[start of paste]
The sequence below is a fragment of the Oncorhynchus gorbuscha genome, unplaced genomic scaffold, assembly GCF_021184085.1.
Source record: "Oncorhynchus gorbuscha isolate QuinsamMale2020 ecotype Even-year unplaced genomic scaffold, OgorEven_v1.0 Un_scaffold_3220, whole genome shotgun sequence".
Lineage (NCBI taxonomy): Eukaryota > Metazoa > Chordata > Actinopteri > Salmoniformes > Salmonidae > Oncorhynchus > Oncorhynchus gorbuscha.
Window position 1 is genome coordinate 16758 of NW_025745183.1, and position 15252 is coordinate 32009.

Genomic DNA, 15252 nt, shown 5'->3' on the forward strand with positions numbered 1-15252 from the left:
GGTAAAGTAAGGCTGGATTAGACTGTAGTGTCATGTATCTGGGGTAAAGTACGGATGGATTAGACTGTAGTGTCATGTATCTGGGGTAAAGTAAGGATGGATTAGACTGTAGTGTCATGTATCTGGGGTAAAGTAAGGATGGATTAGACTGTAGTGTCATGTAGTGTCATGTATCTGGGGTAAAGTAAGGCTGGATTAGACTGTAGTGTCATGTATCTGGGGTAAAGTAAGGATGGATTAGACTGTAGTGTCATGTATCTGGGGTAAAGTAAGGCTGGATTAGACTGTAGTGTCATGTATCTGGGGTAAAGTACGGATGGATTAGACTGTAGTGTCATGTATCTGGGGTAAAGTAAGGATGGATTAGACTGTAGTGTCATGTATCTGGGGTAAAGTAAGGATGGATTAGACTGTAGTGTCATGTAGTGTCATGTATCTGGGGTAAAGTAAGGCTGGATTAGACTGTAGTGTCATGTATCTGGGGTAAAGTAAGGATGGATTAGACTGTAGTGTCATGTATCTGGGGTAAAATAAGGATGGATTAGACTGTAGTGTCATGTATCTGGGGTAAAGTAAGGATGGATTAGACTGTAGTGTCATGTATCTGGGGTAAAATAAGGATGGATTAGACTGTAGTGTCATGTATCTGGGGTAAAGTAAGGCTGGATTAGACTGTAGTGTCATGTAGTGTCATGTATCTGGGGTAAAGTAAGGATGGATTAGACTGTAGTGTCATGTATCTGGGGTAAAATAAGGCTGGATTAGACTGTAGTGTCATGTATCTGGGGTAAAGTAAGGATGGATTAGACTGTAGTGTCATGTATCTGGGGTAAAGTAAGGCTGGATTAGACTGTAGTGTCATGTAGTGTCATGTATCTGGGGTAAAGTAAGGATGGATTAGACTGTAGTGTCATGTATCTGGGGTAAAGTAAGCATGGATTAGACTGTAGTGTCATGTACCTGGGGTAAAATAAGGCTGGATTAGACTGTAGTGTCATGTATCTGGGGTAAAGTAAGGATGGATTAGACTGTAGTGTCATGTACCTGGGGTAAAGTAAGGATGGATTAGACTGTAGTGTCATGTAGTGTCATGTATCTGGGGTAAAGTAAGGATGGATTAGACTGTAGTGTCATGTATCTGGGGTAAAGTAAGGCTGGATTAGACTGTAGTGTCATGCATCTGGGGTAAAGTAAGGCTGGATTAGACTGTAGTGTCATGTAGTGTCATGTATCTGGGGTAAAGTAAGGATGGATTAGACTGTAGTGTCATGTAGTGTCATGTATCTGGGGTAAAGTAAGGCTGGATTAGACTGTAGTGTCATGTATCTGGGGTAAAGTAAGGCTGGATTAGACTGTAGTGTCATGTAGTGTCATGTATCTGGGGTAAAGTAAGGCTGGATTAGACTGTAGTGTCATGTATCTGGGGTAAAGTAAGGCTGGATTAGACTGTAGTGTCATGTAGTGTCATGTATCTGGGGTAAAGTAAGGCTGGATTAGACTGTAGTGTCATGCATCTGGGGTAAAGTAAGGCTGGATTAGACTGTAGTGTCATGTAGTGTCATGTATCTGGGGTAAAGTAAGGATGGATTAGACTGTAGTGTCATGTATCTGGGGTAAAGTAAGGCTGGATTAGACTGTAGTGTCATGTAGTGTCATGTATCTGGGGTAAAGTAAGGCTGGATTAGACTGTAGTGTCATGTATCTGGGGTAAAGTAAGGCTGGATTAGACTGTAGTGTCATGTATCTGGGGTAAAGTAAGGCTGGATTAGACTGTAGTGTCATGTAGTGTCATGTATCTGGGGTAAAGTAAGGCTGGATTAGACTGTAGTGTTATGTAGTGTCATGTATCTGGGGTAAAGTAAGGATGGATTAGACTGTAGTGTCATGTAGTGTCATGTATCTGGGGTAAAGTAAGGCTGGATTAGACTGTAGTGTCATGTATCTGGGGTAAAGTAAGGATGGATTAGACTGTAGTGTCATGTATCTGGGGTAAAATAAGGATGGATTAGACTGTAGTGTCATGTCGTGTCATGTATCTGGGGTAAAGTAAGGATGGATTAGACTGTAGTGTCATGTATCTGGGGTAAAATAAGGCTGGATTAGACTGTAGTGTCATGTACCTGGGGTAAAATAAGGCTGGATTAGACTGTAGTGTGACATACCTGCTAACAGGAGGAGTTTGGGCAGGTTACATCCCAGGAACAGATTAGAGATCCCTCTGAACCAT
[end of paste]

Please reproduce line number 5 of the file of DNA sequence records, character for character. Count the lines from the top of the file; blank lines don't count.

Genomic DNA, 15252 nt, shown 5'->3' on the forward strand with positions numbered 1-15252 from the left: